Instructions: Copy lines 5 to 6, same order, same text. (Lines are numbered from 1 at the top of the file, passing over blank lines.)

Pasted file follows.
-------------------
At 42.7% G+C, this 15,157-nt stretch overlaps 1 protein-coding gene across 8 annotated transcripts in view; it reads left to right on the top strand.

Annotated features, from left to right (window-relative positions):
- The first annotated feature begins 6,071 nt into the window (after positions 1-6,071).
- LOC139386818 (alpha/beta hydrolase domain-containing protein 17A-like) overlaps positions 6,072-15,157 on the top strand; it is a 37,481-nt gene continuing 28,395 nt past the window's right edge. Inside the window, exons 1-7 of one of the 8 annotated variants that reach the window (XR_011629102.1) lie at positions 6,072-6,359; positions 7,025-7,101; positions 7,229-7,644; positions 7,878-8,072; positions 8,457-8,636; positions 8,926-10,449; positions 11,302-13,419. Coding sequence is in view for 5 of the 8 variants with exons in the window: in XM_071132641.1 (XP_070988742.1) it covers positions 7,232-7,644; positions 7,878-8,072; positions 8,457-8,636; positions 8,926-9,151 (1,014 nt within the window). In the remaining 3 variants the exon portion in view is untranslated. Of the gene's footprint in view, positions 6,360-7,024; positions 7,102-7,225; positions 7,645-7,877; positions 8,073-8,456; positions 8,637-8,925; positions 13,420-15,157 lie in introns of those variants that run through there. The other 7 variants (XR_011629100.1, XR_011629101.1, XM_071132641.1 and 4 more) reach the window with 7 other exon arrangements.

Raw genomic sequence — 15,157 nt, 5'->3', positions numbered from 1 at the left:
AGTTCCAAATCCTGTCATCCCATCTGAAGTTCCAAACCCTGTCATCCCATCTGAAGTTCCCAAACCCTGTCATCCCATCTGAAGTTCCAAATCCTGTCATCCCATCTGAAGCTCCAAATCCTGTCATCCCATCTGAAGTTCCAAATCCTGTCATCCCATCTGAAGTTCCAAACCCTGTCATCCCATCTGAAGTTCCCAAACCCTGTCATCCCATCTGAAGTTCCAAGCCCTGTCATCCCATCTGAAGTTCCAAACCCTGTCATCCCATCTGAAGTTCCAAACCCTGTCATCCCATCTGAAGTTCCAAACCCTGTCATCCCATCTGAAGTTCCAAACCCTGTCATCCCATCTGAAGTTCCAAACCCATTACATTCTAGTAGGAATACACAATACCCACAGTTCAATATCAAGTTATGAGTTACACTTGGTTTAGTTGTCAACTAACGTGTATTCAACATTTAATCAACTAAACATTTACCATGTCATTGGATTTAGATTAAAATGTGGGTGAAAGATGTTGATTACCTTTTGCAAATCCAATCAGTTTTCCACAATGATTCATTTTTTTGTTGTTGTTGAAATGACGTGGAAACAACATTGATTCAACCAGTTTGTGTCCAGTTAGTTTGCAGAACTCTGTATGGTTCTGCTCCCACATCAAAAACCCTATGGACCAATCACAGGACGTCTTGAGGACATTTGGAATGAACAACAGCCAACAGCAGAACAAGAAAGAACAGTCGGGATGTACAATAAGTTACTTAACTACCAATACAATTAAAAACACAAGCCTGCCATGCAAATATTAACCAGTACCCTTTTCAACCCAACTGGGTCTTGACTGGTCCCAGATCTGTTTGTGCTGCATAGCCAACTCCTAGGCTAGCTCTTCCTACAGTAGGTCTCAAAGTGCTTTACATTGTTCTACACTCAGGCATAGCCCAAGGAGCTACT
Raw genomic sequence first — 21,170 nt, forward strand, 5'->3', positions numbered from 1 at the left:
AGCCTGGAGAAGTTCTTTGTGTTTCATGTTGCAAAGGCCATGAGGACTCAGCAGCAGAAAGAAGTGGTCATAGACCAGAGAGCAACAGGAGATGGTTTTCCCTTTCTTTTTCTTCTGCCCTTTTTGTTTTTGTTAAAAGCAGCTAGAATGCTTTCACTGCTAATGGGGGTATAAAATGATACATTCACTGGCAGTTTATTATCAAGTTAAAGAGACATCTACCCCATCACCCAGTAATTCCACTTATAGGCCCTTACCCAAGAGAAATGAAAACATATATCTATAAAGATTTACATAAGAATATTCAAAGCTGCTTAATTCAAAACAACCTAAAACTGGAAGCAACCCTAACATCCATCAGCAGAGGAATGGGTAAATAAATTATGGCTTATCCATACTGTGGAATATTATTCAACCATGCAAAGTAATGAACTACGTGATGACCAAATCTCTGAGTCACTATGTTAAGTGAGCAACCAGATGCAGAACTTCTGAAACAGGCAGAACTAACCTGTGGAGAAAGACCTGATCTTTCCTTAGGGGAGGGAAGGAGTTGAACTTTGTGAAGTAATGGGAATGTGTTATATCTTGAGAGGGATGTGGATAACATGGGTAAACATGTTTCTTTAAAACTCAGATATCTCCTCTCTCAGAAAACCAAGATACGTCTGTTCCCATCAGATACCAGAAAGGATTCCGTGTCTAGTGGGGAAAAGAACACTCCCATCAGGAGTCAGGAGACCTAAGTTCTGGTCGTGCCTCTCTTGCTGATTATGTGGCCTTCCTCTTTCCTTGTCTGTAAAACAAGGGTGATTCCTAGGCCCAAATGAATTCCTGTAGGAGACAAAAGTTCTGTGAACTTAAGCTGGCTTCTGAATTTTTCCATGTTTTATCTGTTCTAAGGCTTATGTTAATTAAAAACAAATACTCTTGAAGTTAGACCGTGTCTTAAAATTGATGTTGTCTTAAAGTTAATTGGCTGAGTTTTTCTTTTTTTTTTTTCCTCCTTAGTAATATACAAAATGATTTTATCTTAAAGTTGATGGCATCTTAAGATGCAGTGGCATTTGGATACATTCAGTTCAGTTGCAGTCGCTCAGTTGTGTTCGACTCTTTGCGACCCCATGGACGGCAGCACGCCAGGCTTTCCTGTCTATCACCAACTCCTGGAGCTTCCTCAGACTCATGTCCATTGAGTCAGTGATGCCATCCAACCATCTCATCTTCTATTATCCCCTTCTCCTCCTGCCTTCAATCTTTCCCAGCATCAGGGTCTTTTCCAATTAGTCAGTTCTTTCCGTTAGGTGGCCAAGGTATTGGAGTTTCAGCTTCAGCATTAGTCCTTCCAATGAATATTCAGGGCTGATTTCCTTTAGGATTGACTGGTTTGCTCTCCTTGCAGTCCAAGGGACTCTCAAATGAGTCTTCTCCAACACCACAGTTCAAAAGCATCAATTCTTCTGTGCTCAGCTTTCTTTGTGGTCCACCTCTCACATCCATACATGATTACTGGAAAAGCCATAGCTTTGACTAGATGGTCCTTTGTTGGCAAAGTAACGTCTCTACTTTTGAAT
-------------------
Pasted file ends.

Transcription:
Raw genomic sequence — 15,157 nt, 5'->3', positions numbered from 1 at the left:
AGTTCCAAATCCTGTCATCCCATCTGAAGTTCCAAACCCTGTCATCCCATCTGAAGTTCCCAAACCCTGTCATCCCATCTGAAGTTCCAAATCCTGTCATCCCATCTGAAGCTCCAAATCCTGTCATCCCATCTGAAGTTCCAAATCCTGTCATCCCATCTGAAGTTCCAAACCCTGTCATCCCATCTGAAGTTCCCAAACCCTGTCATCCCATCTGAAGTTCCAAGCCCTGTCATCCCATCTGAAGTTCCAAACCCTGTCATCCCATCTGAAGTTCCAAACCCTGTCATCCCATCTGAAGTTCCAAACCCTGTCATCCCATCTGAAGTTCCAAACCCTGTCATCCCATCTGAAGTTCCAAACCCATTACATTCTAGTAGGAATACACAATACCCACAGTTCAATATCAAGTTATGAGTTACACTTGGTTTAGTTGTCAACTAACGTGTATTCAACATTTAATCAACTAAACATTTACCATGTCATTGGATTTAGATTAAAATGTGGGTGAAAGATGTTGATTACCTTTTGCAAATCCAATCAGTTTTCCACAATGATTCATTTTTTTGTTGTTGTTGAAATGACGTGGAAACAACATTGATTCAACCAGTTTGTGTCCAGTTAGTTTGCAGAACTCTGTATGGTTCTGCTCCCACATCAAAAACCCTATGGACCAATCACAGGACGTCTTGAGGACATTTGGAATGAACAACAGCCAACAGCAGAACAAGAAAGAACAGTCGGGATGTACAATAAGTTACTTAACTACCAATACAATTAAAAACACAAGCCTGCCATGCAAATATTAACCAGTACCCTTTTCAACCCAACTGGGTCTTGACTGGTCCCAGATCTGTTTGTGCTGCATAGCCAACTCCTAGGCTAGCTCTTCCTACAGTAGGTCTCAAAGTGCTTTACATTGTTCTACACTCAGGCATAGCCCAAGGAGCTACT